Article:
|Methods for the Evaluation of the Impact of Food and Nutrition Programmes (UNU, 1984, 287 p.)|
|4. Measuring impact using laboratory methodologies|
Biochemical measurements with nutritional implications can be made quite non-invasively on tissues such as hair and nails, or at the extreme of invasiveness on liver and muscle. But in practice, blood and its cellular components and urine are the most readily available tissues and can be obtained with moderate evasiveness, for estimating status in surveys. For most nutrients, urine is unsuitable for nutritional status assessment unless a timed or 24-hour sample can be obtained to compensate for diurnal variations in nutrient excretion rates and in volume. Relating values to creatinine concentrations reduces but does not eliminate this problem. This criticism is most applicable when applied to individuals and to populations of small size. On the other hand, casual urine specimens can be useful if the purpose is to evaluate compliance to a food or nutrient supplementation programme rather than nutritional impact. For example, by including a nutrient marker in the supplement that normally is excreted in the urine, such as riboflavin, increased levels can be detected qualitatively when related to non-participant or non-complying comparison groups.
As already noted, choice of fluid or cellular component in blood that best reflects status rather than immediate dietary intake will vary in relation to how specific nutrients are distributed between extra and intracellular compartments, how responsive this distribution is to dietary change, and how it is influenced by altered physiological conditions. such as acute or chronic infections. drugs, and stressful) circumstances, which are unrelated to diet. For many nutrients, compensatory biochemical mechanisms exist to adjust for short-term fluctuations in dietary intake and to delay the onset of clinical signs of inadequacy. Body reserves of varying size and half-life exist for this purpose. Ideally, assessment of change in the magnitude of the reserve supply of a nutrient (step 2, fig. 4.1.) would be most useful for nutritional surveillance purposes and for measuring the nutritional impact of certain nutrient-specific interventions where homeostatic mechanisms maintain body fluid levels until reserves are depleted, such as for iron and vitamin A. This would represent the earliest stage of dietary inadequacy and indicate when preventive measure should be instituted. However, biochemical indicators of tissue reserves that are present in blood and accessible to laboratory evaluation in surveys are available for only some nutrients, e.g., serum ferritin as a reflector of tissue iron stores. There is no "true" reserve store of protein, only variation in active protein mass that is not easily measured in surveys by laboratory methods.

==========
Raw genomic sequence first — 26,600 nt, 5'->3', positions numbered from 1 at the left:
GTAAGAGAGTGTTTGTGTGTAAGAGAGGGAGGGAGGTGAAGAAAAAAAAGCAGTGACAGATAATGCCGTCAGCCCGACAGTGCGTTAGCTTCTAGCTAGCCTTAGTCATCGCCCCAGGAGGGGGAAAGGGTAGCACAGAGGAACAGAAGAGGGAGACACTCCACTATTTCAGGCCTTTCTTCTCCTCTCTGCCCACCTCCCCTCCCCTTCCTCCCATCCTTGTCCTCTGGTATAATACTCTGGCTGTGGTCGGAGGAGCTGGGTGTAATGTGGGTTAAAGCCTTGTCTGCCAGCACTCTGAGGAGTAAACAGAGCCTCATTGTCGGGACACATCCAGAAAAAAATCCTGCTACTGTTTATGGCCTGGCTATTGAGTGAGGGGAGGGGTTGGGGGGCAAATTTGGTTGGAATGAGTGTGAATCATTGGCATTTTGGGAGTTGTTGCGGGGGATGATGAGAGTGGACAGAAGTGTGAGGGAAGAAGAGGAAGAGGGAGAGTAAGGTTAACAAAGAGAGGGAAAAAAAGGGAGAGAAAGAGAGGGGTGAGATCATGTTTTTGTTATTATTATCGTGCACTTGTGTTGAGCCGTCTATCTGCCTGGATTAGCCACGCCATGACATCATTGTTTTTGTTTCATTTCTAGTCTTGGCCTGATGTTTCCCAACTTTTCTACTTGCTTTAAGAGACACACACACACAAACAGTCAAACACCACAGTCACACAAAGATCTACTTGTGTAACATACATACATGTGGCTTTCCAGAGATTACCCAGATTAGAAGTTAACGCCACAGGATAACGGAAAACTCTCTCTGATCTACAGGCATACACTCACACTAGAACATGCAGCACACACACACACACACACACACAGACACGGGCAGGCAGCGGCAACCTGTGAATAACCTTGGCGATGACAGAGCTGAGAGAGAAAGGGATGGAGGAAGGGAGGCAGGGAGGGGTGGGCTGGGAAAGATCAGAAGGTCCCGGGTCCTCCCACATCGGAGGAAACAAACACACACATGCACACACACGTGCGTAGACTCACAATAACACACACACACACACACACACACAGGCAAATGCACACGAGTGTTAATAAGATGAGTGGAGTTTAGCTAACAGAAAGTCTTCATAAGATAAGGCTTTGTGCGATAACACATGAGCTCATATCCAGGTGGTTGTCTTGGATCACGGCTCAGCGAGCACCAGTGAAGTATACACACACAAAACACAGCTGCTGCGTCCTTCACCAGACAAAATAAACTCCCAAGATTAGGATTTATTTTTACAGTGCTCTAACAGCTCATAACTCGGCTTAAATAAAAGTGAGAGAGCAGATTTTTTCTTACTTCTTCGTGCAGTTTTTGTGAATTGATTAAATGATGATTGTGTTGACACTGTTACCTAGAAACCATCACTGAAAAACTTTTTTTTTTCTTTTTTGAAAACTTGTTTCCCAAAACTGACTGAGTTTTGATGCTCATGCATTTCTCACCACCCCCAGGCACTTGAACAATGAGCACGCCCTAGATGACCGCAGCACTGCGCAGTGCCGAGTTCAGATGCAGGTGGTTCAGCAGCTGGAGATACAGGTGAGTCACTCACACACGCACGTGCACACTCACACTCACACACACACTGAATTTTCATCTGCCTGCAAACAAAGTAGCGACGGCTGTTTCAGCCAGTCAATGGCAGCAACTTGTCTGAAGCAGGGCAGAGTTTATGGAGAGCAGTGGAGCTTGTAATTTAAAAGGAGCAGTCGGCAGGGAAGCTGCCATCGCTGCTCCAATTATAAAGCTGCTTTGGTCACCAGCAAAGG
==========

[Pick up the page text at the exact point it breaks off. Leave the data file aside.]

Blood samples obtained from fasting subjects are preferred to avoid fluctuations in some nutrients that reflect immediate dietary intake. However, under field conditions, especially among children, non-fasting specimens are often all that can be obtained practically. By selection of the appropriate parameter, non-fasting specimens can be used without prejudice in interpretation for estimation of protein and iron status, and for vitamin A status except following a meal that contains a concentrated source of the vitamin (e.g., animal liver). Since blood samples are usually obtained in the morning hours and rich sources of preformed vitamin A are unusual breakfast items in developing countries, this is an unlikely significant confounding variable (1). Fasting specimens may be more critical in the laboratory assessment of certain other nutrients, particularly water-soluble vitamins (2).
Caution must be used in interpreting blood data obtained from subjects with acute infections. These may cause a transient lowering of blood level of some nutrient-specific transport proteins, such as retinol-binding protein and transferrin. Chronic infections too can cause a lowering of circulating levels for some nutrients. These blood concentration changes may not reflect a depletion of the total available body pool, but a temporary redistribution of the nutrient that is without physiological significance.